Unlike Pakistan’s nuclear doctrine, which doesn’t rule out a first strike if attacked by the enemy, India has no such policy. According to Gurmeet Kanwal, a renowned Indian defence and security analyst, “after a meeting of the Cabinet Committee on Security, the government issued a statement on January 4, 2003, spelling out India’s nuclear doctrine and the operationalization of its nuclear deterrent. The salient features of the government statement included the following: India will build and maintain a credible nuclear deterrent; follow a no-first-use-posture; and will use nuclear weapons only in retaliation against a nuclear attack on Indian territory or on Indian forces anywhere. It was also affirmed that nuclear retaliation to a first strike will be massive and designed to inflict unacceptable damage; retaliatory attacks will be authorized only by the civilian political leadership through the Nuclear Command Authority; nuclear weapons will not be used against nonnuclear weapon states; and India will retain the option of retaliating with nuclear weapons in the event of a major attack against it with biological and chemical weapons.” Pakistan’s strategy to cover the whole of India with the range of its nuclear missiles has been highly successful. Missile tests of Shaheen-III and Ababeel show they can target all major Indian cities. Pakistan’s lack of territorial depth has certainly exposed the country to a massive Indian conventional and nuclear attack, which Islamabad has been able to counter by advancing its nuclear missile program but Pakistan tried to compensate for its lack of territorial/strategic depth by gaining an edge vis-à-vis India on the long and medium range missiles.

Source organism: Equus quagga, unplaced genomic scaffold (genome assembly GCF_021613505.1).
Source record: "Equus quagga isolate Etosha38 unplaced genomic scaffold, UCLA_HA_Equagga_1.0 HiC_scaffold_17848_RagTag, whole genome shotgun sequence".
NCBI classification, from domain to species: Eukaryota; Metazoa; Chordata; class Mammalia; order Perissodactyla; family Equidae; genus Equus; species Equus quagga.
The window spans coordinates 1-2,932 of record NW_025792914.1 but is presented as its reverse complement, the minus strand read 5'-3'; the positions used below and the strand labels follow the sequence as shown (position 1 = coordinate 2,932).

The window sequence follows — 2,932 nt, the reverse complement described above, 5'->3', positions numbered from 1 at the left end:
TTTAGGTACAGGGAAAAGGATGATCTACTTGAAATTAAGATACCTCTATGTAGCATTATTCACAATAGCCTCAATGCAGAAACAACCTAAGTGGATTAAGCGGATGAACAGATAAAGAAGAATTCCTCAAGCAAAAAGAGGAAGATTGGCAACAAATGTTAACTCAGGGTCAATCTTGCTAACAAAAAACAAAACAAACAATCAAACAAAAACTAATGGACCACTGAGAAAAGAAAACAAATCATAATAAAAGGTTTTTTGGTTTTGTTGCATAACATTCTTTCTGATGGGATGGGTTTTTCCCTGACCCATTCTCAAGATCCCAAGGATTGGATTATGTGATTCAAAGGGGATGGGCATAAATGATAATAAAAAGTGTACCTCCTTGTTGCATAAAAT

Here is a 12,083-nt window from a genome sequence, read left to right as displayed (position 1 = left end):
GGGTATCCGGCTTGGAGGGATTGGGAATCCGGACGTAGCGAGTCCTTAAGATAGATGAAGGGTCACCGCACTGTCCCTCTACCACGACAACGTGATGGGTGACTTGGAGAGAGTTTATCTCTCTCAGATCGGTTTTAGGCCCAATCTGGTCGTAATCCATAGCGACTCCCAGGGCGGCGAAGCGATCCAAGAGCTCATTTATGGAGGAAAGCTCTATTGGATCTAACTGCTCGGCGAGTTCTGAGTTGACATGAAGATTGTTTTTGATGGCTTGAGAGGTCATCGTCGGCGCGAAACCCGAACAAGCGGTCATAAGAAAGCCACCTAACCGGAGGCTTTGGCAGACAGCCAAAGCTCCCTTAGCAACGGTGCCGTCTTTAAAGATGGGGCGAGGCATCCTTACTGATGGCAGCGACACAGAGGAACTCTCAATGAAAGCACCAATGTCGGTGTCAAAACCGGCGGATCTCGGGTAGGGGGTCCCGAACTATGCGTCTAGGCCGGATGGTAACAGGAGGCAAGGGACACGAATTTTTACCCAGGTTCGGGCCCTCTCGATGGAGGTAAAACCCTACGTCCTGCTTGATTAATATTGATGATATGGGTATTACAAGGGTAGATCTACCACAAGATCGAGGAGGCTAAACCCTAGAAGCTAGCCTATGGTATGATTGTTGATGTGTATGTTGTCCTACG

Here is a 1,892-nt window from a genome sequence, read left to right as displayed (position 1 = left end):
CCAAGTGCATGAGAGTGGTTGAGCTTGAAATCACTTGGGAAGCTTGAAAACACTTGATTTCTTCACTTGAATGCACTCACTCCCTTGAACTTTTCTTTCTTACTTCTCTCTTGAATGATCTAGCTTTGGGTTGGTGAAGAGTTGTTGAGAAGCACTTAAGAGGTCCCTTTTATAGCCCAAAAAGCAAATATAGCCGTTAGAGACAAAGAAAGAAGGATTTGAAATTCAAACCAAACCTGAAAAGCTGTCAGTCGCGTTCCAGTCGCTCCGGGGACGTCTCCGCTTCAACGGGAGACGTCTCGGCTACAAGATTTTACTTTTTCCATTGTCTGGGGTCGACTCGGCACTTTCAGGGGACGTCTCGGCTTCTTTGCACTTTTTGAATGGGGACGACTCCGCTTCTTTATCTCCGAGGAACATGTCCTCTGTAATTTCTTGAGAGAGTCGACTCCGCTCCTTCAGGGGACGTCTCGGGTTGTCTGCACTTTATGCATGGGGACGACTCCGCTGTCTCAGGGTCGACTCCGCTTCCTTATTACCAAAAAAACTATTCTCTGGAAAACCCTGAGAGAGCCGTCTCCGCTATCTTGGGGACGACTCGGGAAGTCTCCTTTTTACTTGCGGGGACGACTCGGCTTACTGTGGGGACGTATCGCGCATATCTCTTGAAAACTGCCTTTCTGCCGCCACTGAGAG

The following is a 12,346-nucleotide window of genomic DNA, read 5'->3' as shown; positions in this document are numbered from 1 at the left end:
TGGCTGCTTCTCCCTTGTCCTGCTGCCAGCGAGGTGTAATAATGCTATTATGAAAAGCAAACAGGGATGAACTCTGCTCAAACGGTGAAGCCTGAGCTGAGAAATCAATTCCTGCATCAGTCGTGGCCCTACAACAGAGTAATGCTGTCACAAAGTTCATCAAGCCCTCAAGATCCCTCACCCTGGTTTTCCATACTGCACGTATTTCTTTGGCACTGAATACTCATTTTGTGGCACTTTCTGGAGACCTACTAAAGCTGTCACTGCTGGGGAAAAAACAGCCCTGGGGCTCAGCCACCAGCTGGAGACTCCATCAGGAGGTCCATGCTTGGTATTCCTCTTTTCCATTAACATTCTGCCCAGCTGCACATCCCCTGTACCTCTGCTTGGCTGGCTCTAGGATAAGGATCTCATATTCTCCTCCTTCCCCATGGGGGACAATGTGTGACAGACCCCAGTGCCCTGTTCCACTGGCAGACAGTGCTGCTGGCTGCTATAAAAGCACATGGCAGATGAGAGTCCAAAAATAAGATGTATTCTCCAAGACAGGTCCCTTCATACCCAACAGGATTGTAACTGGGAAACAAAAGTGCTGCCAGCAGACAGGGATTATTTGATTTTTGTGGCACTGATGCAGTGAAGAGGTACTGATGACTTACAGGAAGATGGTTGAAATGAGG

India tried to counter the modernization of Pakistan’s missile program with a two-pronged strategy. First, by launching its cold start doctrine and second by propelling a tirade against Pakistan that its nuclear weapons were unsafe and could get into the hands of Islamic terrorist groups. As far as the Indian cold start doctrine is concerned, in the event of an armed conflict with Pakistan, Indian conventional forces will swiftly move and occupy a territory without risking a nuclear war. The seizure of Pakistani territory by the Indian forces will, however, require their deployment close to the borders so that the strike corps can swiftly move and capture territory before the UN Security Council intervenes for a ceasefire. However, the question of a successful Indian military strike against Pakistan and capturing a territory needs to have a practical dimension. Will Pakistani forces allow Indian strike corps to penetrate deep inside their territory and occupy a piece of land so as to prevent Pakistani retaliation with nuclear weapons? While surgical strikes are aimed to destroy the sanctuaries of infiltrators, the cold start doctrine aims to prevent Pakistan from proceeding with a first strike.